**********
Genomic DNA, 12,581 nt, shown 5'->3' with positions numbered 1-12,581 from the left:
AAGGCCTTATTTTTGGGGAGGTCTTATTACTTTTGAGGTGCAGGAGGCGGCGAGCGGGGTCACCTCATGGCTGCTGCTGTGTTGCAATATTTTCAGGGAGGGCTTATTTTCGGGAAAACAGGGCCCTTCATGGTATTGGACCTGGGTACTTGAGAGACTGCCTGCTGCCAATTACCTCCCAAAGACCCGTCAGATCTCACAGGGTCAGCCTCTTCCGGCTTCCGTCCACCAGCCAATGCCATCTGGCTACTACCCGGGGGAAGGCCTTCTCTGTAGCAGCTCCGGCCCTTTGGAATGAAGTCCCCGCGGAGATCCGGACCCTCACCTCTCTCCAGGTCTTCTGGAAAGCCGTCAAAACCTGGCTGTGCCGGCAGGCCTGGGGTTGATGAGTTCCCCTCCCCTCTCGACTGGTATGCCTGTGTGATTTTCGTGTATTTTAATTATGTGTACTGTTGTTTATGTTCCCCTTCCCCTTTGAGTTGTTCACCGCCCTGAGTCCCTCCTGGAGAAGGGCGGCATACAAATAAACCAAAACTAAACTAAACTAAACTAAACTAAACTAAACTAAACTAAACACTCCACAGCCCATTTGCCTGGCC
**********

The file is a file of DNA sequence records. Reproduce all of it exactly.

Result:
Genomic DNA, 12,581 nt, shown 5'->3' with positions numbered 1-12,581 from the left:
AAGGCCTTATTTTTGGGGAGGTCTTATTACTTTTGAGGTGCAGGAGGCGGCGAGCGGGGTCACCTCATGGCTGCTGCTGTGTTGCAATATTTTCAGGGAGGGCTTATTTTCGGGAAAACAGGGCCCTTCATGGTATTGGACCTGGGTACTTGAGAGACTGCCTGCTGCCAATTACCTCCCAAAGACCCGTCAGATCTCACAGGGTCAGCCTCTTCCGGCTTCCGTCCACCAGCCAATGCCATCTGGCTACTACCCGGGGGAAGGCCTTCTCTGTAGCAGCTCCGGCCCTTTGGAATGAAGTCCCCGCGGAGATCCGGACCCTCACCTCTCTCCAGGTCTTCTGGAAAGCCGTCAAAACCTGGCTGTGCCGGCAGGCCTGGGGTTGATGAGTTCCCCTCCCCTCTCGACTGGTATGCCTGTGTGATTTTCGTGTATTTTAATTATGTGTACTGTTGTTTATGTTCCCCTTCCCCTTTGAGTTGTTCACCGCCCTGAGTCCCTCCTGGAGAAGGGCGGCATACAAATAAACCAAAACTAAACTAAACTAAACTAAACTAAACTAAACTAAACTAAACACTCCACAGCCCATTTGCCTGGCC